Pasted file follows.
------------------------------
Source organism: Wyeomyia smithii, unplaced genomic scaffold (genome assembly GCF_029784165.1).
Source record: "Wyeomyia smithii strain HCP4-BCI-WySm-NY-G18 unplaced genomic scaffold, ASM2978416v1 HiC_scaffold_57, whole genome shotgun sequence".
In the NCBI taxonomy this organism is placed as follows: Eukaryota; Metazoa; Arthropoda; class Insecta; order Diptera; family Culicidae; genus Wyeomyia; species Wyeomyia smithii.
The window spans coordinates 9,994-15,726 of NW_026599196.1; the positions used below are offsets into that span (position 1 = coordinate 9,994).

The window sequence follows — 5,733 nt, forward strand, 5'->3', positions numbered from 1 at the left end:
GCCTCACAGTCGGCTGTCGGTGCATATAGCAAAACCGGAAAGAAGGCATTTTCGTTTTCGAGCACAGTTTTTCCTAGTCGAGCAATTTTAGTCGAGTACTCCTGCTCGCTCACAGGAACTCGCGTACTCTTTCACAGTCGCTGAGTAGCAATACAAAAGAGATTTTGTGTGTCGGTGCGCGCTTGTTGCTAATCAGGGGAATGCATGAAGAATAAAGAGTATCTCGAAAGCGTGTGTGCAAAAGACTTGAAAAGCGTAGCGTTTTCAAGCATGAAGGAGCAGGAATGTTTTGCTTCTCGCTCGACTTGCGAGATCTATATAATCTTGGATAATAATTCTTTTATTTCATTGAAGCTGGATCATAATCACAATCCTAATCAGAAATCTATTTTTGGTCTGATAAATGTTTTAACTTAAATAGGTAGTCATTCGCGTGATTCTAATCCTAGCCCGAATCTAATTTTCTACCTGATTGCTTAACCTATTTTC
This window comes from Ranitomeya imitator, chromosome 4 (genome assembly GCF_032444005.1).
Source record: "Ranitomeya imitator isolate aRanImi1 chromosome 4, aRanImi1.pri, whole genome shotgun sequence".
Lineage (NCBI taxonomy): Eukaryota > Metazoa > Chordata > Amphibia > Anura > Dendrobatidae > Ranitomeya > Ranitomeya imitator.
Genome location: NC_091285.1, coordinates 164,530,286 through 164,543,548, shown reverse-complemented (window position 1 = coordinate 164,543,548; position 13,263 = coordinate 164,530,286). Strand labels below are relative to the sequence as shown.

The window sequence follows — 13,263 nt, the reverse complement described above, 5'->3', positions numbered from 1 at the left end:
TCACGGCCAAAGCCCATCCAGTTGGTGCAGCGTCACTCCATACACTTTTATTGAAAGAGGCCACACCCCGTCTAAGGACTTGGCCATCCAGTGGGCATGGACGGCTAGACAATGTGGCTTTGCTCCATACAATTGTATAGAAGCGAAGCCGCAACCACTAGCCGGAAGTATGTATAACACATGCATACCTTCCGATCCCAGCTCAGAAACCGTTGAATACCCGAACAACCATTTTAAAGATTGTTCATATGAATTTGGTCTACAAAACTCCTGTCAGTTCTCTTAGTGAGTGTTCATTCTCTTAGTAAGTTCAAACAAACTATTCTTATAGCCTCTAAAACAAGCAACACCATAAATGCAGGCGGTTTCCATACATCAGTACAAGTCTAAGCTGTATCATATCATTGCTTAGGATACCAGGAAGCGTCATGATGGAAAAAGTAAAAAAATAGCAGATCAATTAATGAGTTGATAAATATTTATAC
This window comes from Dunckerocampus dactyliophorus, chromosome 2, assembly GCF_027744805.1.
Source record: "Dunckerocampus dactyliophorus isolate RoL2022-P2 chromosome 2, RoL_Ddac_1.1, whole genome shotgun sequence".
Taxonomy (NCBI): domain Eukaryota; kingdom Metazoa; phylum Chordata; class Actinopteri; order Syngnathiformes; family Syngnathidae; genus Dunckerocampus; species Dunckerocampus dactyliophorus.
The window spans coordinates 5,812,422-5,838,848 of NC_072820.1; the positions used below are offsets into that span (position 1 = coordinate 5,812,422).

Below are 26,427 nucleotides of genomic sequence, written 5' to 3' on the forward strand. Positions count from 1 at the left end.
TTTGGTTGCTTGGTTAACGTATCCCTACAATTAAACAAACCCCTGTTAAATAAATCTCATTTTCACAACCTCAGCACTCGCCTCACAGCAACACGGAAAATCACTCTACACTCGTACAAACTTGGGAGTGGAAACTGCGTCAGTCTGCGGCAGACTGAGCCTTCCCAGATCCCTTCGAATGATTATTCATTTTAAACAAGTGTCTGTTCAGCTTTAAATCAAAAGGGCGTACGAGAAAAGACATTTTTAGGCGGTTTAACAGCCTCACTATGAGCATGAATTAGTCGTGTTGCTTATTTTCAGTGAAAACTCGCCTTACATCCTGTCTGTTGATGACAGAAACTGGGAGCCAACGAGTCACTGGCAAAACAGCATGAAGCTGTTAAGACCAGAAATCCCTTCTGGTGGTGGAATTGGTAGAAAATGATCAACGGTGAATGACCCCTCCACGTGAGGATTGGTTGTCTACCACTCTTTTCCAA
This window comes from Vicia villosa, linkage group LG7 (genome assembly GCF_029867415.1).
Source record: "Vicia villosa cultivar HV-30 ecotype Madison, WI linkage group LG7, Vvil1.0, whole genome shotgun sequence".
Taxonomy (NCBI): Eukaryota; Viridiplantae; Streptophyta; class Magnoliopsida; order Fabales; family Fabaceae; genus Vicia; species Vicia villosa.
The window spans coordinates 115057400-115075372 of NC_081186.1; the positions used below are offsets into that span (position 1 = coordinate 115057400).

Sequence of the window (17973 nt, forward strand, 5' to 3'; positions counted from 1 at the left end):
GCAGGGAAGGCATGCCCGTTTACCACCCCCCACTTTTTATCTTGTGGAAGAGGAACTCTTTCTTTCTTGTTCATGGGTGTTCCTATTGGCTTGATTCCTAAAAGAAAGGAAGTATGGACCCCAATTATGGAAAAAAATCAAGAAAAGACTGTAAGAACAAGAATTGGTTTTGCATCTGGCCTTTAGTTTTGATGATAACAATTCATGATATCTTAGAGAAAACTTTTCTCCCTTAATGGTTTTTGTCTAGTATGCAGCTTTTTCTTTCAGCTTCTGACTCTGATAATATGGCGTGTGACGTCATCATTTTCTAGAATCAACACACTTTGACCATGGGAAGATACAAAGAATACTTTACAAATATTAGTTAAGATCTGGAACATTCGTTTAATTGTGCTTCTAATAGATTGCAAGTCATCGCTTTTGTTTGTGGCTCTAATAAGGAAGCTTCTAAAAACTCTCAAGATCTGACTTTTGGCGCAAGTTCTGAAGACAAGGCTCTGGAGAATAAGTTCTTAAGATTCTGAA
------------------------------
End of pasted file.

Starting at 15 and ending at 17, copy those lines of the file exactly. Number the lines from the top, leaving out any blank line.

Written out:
Taxonomy (NCBI): domain Eukaryota; kingdom Metazoa; phylum Chordata; class Actinopteri; order Syngnathiformes; family Syngnathidae; genus Dunckerocampus; species Dunckerocampus dactyliophorus.
The window spans coordinates 5,812,422-5,838,848 of NC_072820.1; the positions used below are offsets into that span (position 1 = coordinate 5,812,422).

Below are 26,427 nucleotides of genomic sequence, written 5' to 3' on the forward strand. Positions count from 1 at the left end.